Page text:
Happy New Year!
We’re back in the studio and it’s the time of year when we are all taking a little time to reflect on the previous 12 months, and consider just some of things we’d like to achieve in the year ahead. The practice of religiously making ‘resolutions’ at midnight doesn’t quite work for me (I’m not sure how many times I have said that I will start running), but I do like setting an overall goal for the year. Now, I didn’t do this amongst the bubbles and fireworks this year, instead, I happened to start in December with my Year of Learning. I think it’s very easy to get into a habit of doing what you know you can do, rather than trying something new, and I’m not the only one who believes that “complacency breeds no innovation“. This year, I am actively learning. I kick-started things by finding new lettering techniques on Skillshare and adding some more design titles to my bookshelf, all of which has led me to look at some fantastic brand identities for libraries around the world.
The Friday Five #2 –
Library brand identity design
Hovedbiblioteket by Hvas & Hannibal
The children’s department of Copenhagen’s Central Library was in need of a new visual identity, in an attempt to encourage children to explore the physical learning spaces in an age of digital technology. Denmark design studio, Hvas & Hannibal, created B&U – a playful brand with a completely modular icon system. Reminiscent of tangrams and ‘build-a-face’ games, children – and adults alike – can play around with the system “creating stories and characters of their own”. As well as encouraging play and creativity, this concept allows the identity to continuously grow and be adapted for a variety of different applications.
Vicente Aleixandre Library by Txell Gràcia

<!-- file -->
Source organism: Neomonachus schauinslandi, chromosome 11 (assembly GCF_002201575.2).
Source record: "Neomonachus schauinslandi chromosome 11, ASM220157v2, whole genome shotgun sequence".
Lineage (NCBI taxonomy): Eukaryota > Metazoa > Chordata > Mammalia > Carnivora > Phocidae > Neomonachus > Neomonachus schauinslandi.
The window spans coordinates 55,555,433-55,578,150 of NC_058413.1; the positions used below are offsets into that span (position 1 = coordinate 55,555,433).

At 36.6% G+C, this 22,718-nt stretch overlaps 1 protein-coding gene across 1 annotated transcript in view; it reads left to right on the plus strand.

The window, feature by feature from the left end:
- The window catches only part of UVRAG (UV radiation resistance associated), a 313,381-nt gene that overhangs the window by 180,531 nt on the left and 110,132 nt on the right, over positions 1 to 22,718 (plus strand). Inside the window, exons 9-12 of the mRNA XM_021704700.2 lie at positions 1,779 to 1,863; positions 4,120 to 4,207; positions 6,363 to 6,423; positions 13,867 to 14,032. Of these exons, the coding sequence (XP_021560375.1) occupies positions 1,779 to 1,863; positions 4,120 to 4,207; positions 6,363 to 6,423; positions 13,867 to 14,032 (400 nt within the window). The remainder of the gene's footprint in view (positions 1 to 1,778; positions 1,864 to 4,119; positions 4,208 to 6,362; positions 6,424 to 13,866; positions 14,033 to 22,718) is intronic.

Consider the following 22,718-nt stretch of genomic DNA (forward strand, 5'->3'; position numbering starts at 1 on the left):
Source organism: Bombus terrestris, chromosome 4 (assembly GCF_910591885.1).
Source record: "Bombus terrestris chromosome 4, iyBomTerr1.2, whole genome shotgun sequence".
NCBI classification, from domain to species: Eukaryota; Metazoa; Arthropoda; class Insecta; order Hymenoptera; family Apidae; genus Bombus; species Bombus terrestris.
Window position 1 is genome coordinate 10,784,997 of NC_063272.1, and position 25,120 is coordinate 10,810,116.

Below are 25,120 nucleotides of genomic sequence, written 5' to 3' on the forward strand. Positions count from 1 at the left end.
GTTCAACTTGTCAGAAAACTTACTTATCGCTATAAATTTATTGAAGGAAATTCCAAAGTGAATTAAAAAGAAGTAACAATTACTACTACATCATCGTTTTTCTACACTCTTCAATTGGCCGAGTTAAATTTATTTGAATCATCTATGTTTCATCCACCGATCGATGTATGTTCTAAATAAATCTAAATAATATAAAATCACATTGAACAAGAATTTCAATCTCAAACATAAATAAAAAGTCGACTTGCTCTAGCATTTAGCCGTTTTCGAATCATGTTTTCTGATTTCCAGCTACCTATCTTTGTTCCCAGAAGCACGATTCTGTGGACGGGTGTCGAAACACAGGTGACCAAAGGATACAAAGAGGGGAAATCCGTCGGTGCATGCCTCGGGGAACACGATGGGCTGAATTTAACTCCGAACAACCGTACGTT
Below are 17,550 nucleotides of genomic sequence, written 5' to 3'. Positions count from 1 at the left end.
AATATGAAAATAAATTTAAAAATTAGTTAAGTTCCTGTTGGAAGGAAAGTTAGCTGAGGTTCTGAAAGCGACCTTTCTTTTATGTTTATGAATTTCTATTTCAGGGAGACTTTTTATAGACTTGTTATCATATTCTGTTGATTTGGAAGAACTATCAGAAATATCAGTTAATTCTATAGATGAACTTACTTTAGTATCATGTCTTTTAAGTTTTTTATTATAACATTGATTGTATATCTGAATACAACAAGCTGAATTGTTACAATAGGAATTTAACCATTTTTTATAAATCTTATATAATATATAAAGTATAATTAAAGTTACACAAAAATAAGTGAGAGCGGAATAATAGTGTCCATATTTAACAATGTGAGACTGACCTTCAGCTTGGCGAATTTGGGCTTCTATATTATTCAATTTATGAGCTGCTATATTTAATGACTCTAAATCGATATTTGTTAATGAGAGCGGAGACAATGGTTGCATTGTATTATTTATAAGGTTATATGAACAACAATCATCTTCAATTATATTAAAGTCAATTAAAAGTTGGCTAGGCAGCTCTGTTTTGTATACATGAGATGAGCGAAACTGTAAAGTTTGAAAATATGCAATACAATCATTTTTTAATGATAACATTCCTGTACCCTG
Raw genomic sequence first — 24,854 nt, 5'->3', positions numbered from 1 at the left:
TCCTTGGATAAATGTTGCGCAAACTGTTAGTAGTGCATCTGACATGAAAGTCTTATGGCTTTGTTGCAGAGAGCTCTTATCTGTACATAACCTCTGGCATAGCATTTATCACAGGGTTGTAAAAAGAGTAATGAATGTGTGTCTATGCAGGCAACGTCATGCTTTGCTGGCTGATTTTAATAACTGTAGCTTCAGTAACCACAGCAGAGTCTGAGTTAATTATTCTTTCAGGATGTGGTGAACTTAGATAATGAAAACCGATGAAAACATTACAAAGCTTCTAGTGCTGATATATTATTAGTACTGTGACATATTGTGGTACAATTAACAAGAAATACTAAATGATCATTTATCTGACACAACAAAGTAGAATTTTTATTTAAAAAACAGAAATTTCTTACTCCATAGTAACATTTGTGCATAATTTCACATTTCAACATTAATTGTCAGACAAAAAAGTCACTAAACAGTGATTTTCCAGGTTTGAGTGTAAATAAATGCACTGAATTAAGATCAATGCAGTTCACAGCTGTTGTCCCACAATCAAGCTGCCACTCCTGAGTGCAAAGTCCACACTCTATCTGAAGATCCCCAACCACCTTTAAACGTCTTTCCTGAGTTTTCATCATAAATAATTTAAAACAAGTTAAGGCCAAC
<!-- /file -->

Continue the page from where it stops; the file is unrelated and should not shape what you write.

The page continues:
Colour and typography play a big part in this bold new brand identity for the Vicente Aleixandre Library in Badia del Vallès, Spain. The starting point is a contemporary monogram that stands out from the more traditional institution designs. The angular shapes that make up the logo allow for a simple, yet effective graphic to be used throughout various applications, including posters, banners, way-finding window decals and architectural details. This is a great way of using a single shape to create a cohesive brand identity across print, digital and live environments.
New York Public Library by Marc Blaustein
After over 25 years, the New York Public Library had a rebrand in which they moved from their very regal lion profile, to a much more contemporary icon. Designed in-house and art-directed by Marc Blaustein, the new logo keeps all its original elements – the lion, circle and name – but they have been modernised for use in both print and digital formats. The previous logo, with its serif typeface and detailed illustration, had significant legibility problems when viewed at smaller sizes and kept the library firmly in the past. Based on the iconic statues that flank the library entrance (Fortitude and Patience), the new design instantly updates the library brand with “a logo that is user-friendly, accessible, dynamic and relevant”.
Stadsbiblioteket Göteborg by Aoki
Taking a modern approach to a classic literary symbol, Aoki has created a brand identity that I really love. The monochromatic logo cleverly uses a collection of book spines to house the name of the library – both a bold and simple design choice. This allows for the icon to be stacked and shelved into a repeat pattern, and it’s here that colour is introduced, appearing throughout the rest of the marketing and promotional materials.
Jejkowicach Public Library by Natalia Bilska
This award-winning project by Natalia Bilska is a glowing example of a successful brand identity that uses iconography and colour at the heart of its design. This is something that has featured heavily across designs in this post, which makes sense as it serves as a way to inject personality into a public sector that is often seen as somewhat old-fashioned in today’s technically-advanced world. Here, Natalia has taken inspiration from the layered geometric logo and designed a complete collection of bespoke icons. These can be seen on all aspects of the brand, from corporate stationery and signage, to wall-decals and library cards. A worthy winner of first place in a contest organised by the Polish Association of Applied Graphic Designers and Library Development Program.